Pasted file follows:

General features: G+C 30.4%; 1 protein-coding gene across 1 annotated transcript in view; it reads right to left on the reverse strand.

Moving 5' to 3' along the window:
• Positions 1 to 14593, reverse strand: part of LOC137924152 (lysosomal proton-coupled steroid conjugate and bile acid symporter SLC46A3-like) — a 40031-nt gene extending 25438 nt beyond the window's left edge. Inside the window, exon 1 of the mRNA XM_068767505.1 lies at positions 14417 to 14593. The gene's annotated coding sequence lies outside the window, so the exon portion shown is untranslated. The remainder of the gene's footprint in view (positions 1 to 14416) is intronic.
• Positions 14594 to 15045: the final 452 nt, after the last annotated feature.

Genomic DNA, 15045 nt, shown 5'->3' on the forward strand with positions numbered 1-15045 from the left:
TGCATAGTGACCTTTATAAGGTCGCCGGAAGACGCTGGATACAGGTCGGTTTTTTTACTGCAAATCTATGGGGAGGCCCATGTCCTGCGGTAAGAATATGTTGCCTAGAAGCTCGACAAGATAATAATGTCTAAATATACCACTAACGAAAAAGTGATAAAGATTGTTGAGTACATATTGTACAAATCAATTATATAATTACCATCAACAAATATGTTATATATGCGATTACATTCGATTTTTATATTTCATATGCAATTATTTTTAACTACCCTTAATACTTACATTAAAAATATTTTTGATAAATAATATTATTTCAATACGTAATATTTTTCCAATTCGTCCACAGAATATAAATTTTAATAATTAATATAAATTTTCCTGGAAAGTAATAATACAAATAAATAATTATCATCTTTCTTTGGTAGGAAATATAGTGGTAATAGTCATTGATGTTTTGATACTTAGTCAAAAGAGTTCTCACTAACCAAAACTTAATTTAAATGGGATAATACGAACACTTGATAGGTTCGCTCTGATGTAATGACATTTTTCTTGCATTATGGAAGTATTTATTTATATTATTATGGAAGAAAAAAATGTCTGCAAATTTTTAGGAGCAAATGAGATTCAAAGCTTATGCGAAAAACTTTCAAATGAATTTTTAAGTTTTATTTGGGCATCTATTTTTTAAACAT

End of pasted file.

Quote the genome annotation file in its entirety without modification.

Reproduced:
General features: G+C 30.4%; 1 protein-coding gene across 1 annotated transcript in view; it reads right to left on the reverse strand.

Moving 5' to 3' along the window:
• Positions 1 to 14593, reverse strand: part of LOC137924152 (lysosomal proton-coupled steroid conjugate and bile acid symporter SLC46A3-like) — a 40031-nt gene extending 25438 nt beyond the window's left edge. Inside the window, exon 1 of the mRNA XM_068767505.1 lies at positions 14417 to 14593. The gene's annotated coding sequence lies outside the window, so the exon portion shown is untranslated. The remainder of the gene's footprint in view (positions 1 to 14416) is intronic.
• Positions 14594 to 15045: the final 452 nt, after the last annotated feature.

Genomic DNA, 15045 nt, shown 5'->3' on the forward strand with positions numbered 1-15045 from the left:
TGCATAGTGACCTTTATAAGGTCGCCGGAAGACGCTGGATACAGGTCGGTTTTTTTACTGCAAATCTATGGGGAGGCCCATGTCCTGCGGTAAGAATATGTTGCCTAGAAGCTCGACAAGATAATAATGTCTAAATATACCACTAACGAAAAAGTGATAAAGATTGTTGAGTACATATTGTACAAATCAATTATATAATTACCATCAACAAATATGTTATATATGCGATTACATTCGATTTTTATATTTCATATGCAATTATTTTTAACTACCCTTAATACTTACATTAAAAATATTTTTGATAAATAATATTATTTCAATACGTAATATTTTTCCAATTCGTCCACAGAATATAAATTTTAATAATTAATATAAATTTTCCTGGAAAGTAATAATACAAATAAATAATTATCATCTTTCTTTGGTAGGAAATATAGTGGTAATAGTCATTGATGTTTTGATACTTAGTCAAAAGAGTTCTCACTAACCAAAACTTAATTTAAATGGGATAATACGAACACTTGATAGGTTCGCTCTGATGTAATGACATTTTTCTTGCATTATGGAAGTATTTATTTATATTATTATGGAAGAAAAAAATGTCTGCAAATTTTTAGGAGCAAATGAGATTCAAAGCTTATGCGAAAAACTTTCAAATGAATTTTTAAGTTTTATTTGGGCATCTATTTTTTAAACAT